Yesterday the train to downtown Portland was over flowing with a long-weekend-vibe. The weather was cool and overcast but didn’t stop anyone from having fun. It was very crowded at Saturday Market. I loved it and had fun from the time we left at 9am until we got back at dinner time. We laughed, we had some great conversations and of course good food. Thank goodness we walked all day long. The bottoms of my feet hurt when we got home. I don’t think my niece fully understood what she was in for when she agreed to go. Her tastes and needs are quite different but she was a great sport. It was fun seeing some of her favorite spots. She took us to 23rd Street and I loved the renovated, vintage houses turned into a retail mecca. We stopped to rest in front of this apartment building that literally had me gaping. I whined and got J to snap a picture. I am a tad envious of anyone who gets to live in this gem. I can just picture myself, watering can in hand, sprinkling the plants hanging off the balcony. Can’t you?
Stopping at make-up central, Sephora was an experience. I was waited on by a sweet, 20 something (maybe) sunbeam named Sunshine who painted on her own freckles. And yes, that is her real name. I wish I had a video of TC telling her how I needed more color in my liptstick, that I was a throw back to the sixties. They both proceeded to talk about my lips like I wasn’t there. At one point I looked over at my niece (for morale support) and she looked like she was searching for the nearest exit. I’m sure Sunshine will probably hide if she sees us come in together again. I might take my niece (for morale support) back some time for a make-over. I’ve always wanted to do that but I’ll probably have to drug her first.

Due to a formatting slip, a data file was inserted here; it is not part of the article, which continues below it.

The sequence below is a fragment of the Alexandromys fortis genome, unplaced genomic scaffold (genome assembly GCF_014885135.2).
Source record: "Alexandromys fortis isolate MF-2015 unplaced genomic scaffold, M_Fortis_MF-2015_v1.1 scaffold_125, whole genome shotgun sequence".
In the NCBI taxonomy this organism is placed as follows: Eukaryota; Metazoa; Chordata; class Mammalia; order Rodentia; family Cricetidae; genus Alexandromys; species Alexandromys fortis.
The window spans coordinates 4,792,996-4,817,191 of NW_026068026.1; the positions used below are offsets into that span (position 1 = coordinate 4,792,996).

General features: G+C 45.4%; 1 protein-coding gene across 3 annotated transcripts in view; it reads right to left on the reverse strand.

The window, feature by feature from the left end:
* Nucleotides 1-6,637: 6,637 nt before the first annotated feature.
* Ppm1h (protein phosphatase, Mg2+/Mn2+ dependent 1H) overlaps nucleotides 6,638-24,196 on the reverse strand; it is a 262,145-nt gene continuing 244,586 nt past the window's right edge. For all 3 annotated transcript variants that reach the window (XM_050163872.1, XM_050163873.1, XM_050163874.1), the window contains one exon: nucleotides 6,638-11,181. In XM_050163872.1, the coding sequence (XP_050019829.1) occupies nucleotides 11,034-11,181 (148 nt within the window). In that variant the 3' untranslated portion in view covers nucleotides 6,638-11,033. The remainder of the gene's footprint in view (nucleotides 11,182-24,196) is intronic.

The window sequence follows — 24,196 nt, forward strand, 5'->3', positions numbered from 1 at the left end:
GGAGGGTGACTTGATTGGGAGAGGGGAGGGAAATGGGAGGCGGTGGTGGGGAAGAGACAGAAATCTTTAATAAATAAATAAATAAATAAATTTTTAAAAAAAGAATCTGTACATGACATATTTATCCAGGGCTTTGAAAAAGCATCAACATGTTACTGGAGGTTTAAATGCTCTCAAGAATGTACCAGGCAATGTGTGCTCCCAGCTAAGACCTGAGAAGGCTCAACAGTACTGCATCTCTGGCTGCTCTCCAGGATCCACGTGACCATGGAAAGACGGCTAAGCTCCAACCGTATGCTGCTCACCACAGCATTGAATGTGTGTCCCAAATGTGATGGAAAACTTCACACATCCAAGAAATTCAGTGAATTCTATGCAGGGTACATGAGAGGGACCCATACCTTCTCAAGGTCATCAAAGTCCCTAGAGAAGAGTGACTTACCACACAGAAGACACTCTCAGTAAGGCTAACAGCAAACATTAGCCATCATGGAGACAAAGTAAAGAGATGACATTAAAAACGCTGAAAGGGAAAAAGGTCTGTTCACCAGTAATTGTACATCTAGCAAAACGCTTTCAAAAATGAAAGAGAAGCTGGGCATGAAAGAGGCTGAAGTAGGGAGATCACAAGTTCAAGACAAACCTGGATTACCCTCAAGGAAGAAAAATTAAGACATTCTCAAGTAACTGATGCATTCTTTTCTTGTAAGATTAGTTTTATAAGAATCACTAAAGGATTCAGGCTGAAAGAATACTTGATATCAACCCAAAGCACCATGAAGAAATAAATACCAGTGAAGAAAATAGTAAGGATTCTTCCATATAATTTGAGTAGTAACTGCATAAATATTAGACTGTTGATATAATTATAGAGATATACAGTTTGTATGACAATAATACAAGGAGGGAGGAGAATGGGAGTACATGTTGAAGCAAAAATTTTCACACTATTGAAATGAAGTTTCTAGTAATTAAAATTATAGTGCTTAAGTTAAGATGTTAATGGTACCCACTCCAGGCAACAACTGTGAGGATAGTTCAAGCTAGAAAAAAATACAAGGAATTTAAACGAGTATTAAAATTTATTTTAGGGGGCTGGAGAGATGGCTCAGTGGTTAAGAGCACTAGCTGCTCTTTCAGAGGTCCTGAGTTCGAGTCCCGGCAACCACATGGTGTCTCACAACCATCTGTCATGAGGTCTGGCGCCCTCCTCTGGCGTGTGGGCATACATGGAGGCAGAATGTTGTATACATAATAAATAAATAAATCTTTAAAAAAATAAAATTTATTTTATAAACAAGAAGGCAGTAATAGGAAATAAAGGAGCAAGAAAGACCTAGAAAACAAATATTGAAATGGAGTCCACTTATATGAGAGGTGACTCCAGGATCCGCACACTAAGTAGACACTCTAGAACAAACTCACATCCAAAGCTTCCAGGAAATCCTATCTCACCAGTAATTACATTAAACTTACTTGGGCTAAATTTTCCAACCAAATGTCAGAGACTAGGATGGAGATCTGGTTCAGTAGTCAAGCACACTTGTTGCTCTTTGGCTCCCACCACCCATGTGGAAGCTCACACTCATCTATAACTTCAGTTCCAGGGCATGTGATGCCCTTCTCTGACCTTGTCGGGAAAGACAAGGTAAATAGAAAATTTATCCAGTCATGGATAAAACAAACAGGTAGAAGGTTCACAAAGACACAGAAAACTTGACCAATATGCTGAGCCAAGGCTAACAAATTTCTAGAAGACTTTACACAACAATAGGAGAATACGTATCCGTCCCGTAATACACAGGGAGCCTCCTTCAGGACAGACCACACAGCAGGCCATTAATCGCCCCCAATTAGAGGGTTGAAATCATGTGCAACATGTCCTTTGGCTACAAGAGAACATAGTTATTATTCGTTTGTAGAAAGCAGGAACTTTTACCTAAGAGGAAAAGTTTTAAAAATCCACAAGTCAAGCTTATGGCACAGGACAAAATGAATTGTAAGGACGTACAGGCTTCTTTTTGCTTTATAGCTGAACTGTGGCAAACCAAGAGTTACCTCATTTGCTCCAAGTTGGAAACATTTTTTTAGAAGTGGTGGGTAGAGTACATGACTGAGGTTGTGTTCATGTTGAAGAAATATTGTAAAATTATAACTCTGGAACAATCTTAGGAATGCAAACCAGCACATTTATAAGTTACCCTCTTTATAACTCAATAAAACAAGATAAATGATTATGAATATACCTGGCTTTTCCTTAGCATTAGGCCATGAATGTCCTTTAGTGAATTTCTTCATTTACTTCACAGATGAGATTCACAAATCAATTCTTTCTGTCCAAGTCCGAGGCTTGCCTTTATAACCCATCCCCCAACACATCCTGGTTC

I am thinking that “The Book Thief” by Markus Zusak will be a book that is required in high-school lit class for generations to come. This book was nothing like I expected. There have been a lot of fictional books based on the Holocaust in the last few years and I found myself avoiding it for that reason. I’m glad I plowed through the confusing (for me) beginning to the reward of the climax. This is one of the first books I’ve seen that tells about the Nazi takeover from a German point of view. A small village that isn’t all that supportive of Hitler and his plans. The relationships within relationships are done beautifully. Zusak is brilliant in this regard. Things are never as they appear. If I were Liesel I would be compelled to steal books too. They were her survival on so many levles. And saying goodbye… how many times can you say goodbye before you are changed irrevocably? I love the last line of the narrator. I am haunted by humans. This is not a book you can ever forget.